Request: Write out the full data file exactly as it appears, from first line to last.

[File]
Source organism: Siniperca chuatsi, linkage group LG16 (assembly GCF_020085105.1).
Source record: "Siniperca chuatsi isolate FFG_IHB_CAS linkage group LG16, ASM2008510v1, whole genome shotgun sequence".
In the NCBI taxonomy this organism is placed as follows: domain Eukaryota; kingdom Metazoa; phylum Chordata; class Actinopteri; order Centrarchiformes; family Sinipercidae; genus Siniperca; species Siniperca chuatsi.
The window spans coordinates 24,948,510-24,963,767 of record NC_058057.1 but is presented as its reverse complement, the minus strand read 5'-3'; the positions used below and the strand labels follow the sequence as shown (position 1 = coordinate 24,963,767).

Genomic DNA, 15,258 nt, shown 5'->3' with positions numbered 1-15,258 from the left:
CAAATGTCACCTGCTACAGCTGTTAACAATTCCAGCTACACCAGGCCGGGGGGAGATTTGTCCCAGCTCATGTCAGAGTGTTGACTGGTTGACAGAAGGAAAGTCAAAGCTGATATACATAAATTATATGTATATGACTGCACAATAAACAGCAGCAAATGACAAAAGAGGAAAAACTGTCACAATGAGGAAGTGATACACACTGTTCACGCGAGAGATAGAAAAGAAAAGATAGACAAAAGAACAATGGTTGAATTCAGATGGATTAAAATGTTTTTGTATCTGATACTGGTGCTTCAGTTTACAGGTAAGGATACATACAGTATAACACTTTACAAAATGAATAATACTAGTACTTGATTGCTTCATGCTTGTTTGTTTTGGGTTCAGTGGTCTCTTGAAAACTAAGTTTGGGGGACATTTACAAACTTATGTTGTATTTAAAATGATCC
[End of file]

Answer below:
Source organism: Siniperca chuatsi, linkage group LG16 (assembly GCF_020085105.1).
Source record: "Siniperca chuatsi isolate FFG_IHB_CAS linkage group LG16, ASM2008510v1, whole genome shotgun sequence".
In the NCBI taxonomy this organism is placed as follows: domain Eukaryota; kingdom Metazoa; phylum Chordata; class Actinopteri; order Centrarchiformes; family Sinipercidae; genus Siniperca; species Siniperca chuatsi.
The window spans coordinates 24,948,510-24,963,767 of record NC_058057.1 but is presented as its reverse complement, the minus strand read 5'-3'; the positions used below and the strand labels follow the sequence as shown (position 1 = coordinate 24,963,767).

Genomic DNA, 15,258 nt, shown 5'->3' with positions numbered 1-15,258 from the left:
CAAATGTCACCTGCTACAGCTGTTAACAATTCCAGCTACACCAGGCCGGGGGGAGATTTGTCCCAGCTCATGTCAGAGTGTTGACTGGTTGACAGAAGGAAAGTCAAAGCTGATATACATAAATTATATGTATATGACTGCACAATAAACAGCAGCAAATGACAAAAGAGGAAAAACTGTCACAATGAGGAAGTGATACACACTGTTCACGCGAGAGATAGAAAAGAAAAGATAGACAAAAGAACAATGGTTGAATTCAGATGGATTAAAATGTTTTTGTATCTGATACTGGTGCTTCAGTTTACAGGTAAGGATACATACAGTATAACACTTTACAAAATGAATAATACTAGTACTTGATTGCTTCATGCTTGTTTGTTTTGGGTTCAGTGGTCTCTTGAAAACTAAGTTTGGGGGACATTTACAAACTTATGTTGTATTTAAAATGATCC